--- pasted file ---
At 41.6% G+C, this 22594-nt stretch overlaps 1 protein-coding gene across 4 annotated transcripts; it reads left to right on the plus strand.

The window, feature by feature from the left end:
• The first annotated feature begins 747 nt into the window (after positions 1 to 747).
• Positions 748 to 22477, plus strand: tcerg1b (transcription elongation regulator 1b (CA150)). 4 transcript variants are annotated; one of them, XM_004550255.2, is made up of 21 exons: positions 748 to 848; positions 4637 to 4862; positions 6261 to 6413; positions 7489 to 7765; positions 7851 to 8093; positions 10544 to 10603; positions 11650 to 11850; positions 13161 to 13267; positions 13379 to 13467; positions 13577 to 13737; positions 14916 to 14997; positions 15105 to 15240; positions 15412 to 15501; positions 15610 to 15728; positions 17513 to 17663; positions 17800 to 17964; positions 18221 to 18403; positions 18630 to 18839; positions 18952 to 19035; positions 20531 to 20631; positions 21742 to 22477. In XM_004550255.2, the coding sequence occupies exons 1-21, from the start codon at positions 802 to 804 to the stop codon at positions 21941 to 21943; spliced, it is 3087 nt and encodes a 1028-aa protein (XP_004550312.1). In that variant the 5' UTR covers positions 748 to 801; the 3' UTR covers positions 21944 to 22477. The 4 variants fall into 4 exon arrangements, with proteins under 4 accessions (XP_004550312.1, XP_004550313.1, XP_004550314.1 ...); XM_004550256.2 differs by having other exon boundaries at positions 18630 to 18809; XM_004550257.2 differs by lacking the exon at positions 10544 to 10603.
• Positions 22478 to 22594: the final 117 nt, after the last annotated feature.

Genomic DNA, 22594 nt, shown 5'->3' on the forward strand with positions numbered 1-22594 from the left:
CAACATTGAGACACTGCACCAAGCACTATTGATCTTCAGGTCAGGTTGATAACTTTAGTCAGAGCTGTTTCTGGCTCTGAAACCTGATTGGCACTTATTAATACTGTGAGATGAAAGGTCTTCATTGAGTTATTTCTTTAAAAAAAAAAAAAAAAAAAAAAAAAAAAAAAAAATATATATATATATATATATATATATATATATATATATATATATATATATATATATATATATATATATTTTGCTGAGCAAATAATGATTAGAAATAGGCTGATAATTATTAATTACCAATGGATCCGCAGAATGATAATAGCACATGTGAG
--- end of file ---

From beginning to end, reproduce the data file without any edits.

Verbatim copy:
At 41.6% G+C, this 22594-nt stretch overlaps 1 protein-coding gene across 4 annotated transcripts; it reads left to right on the plus strand.

The window, feature by feature from the left end:
• The first annotated feature begins 747 nt into the window (after positions 1 to 747).
• Positions 748 to 22477, plus strand: tcerg1b (transcription elongation regulator 1b (CA150)). 4 transcript variants are annotated; one of them, XM_004550255.2, is made up of 21 exons: positions 748 to 848; positions 4637 to 4862; positions 6261 to 6413; positions 7489 to 7765; positions 7851 to 8093; positions 10544 to 10603; positions 11650 to 11850; positions 13161 to 13267; positions 13379 to 13467; positions 13577 to 13737; positions 14916 to 14997; positions 15105 to 15240; positions 15412 to 15501; positions 15610 to 15728; positions 17513 to 17663; positions 17800 to 17964; positions 18221 to 18403; positions 18630 to 18839; positions 18952 to 19035; positions 20531 to 20631; positions 21742 to 22477. In XM_004550255.2, the coding sequence occupies exons 1-21, from the start codon at positions 802 to 804 to the stop codon at positions 21941 to 21943; spliced, it is 3087 nt and encodes a 1028-aa protein (XP_004550312.1). In that variant the 5' UTR covers positions 748 to 801; the 3' UTR covers positions 21944 to 22477. The 4 variants fall into 4 exon arrangements, with proteins under 4 accessions (XP_004550312.1, XP_004550313.1, XP_004550314.1 ...); XM_004550256.2 differs by having other exon boundaries at positions 18630 to 18809; XM_004550257.2 differs by lacking the exon at positions 10544 to 10603.
• Positions 22478 to 22594: the final 117 nt, after the last annotated feature.

Genomic DNA, 22594 nt, shown 5'->3' on the forward strand with positions numbered 1-22594 from the left:
CAACATTGAGACACTGCACCAAGCACTATTGATCTTCAGGTCAGGTTGATAACTTTAGTCAGAGCTGTTTCTGGCTCTGAAACCTGATTGGCACTTATTAATACTGTGAGATGAAAGGTCTTCATTGAGTTATTTCTTTAAAAAAAAAAAAAAAAAAAAAAAAAAAAAAAAAATATATATATATATATATATATATATATATATATATATATATATATATATATATATATATATATATATTTTGCTGAGCAAATAATGATTAGAAATAGGCTGATAATTATTAATTACCAATGGATCCGCAGAATGATAATAGCACATGTGAG